You Are Running A Hilly Race Course, and You May Just Get Hurt

by Eric Oliver, PT, Founder, certified running coach


Harbingers of spring in Cincinnati include the usual—temperatures in the 50’s, flowers making their way up from the ground, St. Patrick’s Day, and sunlight when driving home from work. Another sign of spring, specifically for me, revolves around this coming Sunday. This weekend is the unofficial start to road running race season with the city’s first big race, the beloved Heart Mini races. This Sunday morning, along with the smell of spring in the cool air, we will feel the collective breaths of hundreds of runners tackling the oft-underestimated course that is the Heart Mini Marathon and Half-Marathon. This is a hilly course, and time and time again we see a swath of injuries that proliferate from this weekend. For those using this race as preparation for the Flying Pig, an injury or start of a nagging ache after this race can derail your training plans.

I’ve been helping runners rehab from injuries for well over a decade, and the predictability of injuries or nagging aches comes without fail after the Heart Mini race weekend comes and goes. There are three main reasons for this, and in order to help keep you from getting injured I want to bring attention to these common mistakes along with some tips that will help in keeping you from developing knee, shin, foot, or hip pain.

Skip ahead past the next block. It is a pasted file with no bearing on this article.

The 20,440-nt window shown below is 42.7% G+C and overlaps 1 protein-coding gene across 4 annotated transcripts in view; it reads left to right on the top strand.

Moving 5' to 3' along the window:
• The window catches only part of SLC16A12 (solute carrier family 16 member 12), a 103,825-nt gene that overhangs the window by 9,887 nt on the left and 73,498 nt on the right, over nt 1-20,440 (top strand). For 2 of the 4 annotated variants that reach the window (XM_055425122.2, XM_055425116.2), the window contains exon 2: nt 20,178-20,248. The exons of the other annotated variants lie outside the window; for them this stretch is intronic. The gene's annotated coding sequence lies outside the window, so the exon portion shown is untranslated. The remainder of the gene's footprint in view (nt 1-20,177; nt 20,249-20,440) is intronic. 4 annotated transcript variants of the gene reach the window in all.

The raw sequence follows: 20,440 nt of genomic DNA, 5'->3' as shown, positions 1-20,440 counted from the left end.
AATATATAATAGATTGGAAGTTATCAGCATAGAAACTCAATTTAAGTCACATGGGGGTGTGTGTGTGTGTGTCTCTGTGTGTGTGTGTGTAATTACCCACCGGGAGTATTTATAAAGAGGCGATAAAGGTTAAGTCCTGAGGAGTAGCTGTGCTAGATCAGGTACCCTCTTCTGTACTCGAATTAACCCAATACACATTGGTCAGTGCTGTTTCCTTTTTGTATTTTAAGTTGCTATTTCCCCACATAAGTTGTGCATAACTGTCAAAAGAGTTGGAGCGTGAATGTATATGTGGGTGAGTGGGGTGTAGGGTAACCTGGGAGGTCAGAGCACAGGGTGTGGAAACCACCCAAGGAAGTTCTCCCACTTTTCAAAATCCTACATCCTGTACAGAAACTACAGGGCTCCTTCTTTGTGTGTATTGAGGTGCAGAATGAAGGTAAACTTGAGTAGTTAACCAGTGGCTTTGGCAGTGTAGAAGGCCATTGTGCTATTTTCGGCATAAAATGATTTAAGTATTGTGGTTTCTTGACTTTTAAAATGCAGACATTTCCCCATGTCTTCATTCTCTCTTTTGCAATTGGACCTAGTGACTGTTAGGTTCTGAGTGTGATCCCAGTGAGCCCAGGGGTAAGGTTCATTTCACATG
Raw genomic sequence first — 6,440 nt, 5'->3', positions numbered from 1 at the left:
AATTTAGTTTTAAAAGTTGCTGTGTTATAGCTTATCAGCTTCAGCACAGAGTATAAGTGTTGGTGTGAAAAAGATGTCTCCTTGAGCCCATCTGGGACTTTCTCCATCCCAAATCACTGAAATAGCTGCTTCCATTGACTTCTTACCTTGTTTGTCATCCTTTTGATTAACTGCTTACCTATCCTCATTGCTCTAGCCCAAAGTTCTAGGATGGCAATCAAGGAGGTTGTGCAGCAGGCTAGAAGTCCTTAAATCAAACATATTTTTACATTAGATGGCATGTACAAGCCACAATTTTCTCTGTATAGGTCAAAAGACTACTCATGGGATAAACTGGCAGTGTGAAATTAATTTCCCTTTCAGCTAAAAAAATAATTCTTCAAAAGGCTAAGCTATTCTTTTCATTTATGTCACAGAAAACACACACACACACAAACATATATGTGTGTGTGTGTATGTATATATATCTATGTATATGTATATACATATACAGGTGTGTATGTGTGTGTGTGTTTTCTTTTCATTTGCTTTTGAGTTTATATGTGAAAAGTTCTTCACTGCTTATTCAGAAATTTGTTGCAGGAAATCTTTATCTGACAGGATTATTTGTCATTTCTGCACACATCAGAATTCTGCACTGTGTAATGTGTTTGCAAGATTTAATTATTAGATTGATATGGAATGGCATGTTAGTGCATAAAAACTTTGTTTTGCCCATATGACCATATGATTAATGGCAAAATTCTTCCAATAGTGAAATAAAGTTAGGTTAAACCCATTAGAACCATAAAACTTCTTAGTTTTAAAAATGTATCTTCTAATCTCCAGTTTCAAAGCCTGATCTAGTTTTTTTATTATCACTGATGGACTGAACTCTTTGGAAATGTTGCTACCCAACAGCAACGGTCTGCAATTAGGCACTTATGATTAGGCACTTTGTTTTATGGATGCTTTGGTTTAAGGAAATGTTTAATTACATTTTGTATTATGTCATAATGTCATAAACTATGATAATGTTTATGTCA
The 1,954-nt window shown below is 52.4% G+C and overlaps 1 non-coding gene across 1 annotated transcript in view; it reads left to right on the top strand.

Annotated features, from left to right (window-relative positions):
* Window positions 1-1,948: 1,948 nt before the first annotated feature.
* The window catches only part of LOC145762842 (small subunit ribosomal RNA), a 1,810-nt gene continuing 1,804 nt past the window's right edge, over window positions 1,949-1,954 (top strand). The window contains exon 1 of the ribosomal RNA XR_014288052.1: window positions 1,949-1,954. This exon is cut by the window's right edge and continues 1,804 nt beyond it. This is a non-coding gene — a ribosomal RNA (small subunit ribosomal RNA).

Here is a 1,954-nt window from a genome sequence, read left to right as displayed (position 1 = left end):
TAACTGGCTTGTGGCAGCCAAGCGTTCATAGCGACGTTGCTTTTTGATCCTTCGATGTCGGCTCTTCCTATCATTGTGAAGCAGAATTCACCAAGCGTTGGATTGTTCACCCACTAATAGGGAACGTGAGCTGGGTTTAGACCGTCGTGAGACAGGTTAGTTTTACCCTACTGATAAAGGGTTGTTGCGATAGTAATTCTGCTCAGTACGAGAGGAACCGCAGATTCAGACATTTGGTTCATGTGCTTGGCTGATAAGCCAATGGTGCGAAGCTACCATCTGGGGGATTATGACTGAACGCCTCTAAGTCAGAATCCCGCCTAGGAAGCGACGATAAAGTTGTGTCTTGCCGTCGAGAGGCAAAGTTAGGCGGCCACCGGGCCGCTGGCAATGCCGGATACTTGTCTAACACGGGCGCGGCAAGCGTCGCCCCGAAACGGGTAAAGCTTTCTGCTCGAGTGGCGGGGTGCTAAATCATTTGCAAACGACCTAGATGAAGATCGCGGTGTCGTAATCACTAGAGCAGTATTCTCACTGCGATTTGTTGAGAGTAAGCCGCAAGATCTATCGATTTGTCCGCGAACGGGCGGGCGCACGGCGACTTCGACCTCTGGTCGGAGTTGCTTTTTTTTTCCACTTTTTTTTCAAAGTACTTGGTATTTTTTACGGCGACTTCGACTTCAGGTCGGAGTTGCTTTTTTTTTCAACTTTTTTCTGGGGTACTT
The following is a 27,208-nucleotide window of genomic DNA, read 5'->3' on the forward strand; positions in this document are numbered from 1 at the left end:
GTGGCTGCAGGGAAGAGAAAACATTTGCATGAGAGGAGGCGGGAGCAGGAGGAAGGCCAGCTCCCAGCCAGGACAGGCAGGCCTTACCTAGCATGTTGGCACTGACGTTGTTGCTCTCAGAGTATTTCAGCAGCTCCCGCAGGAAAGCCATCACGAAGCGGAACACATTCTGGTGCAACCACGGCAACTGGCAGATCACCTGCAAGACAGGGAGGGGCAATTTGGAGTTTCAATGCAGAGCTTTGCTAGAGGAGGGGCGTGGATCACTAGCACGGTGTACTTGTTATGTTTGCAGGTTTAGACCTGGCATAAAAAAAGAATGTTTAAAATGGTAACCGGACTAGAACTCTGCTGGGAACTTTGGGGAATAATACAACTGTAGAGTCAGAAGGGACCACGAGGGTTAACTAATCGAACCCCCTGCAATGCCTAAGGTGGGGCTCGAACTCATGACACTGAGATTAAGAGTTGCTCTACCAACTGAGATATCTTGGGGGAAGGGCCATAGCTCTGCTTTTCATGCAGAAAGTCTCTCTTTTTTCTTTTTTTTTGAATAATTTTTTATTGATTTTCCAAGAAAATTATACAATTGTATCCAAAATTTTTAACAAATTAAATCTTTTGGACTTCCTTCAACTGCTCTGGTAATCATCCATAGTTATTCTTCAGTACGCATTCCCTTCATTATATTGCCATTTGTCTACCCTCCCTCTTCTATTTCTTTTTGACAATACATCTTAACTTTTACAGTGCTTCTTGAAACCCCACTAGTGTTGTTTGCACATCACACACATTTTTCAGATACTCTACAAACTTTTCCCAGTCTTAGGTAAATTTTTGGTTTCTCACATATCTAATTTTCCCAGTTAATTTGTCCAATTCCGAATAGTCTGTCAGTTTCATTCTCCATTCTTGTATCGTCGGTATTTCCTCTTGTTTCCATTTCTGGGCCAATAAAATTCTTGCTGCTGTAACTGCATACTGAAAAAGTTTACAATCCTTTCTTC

The top three most common mistakes that contribute to develop pain while running a hilly race include:

You underestimate the race course. This race course is quite hilly. Hills will not only challenge your cardiovascular system, but they will stress your musculoskeletal system (bones, muscles, tendons, ligaments, cartilage). Any flaws in your strength, movement, posture, and running mechanics will be exposed during this race as you run on these hills, especially as you run downhill. Hamstring (back of thigh), calf, and gluteal pain can arise from running uphill in the presence of movement and strength deficiencies. On the flip side knee, foot, shin, and quadriceps (front thigh) pain can arise from running downhill.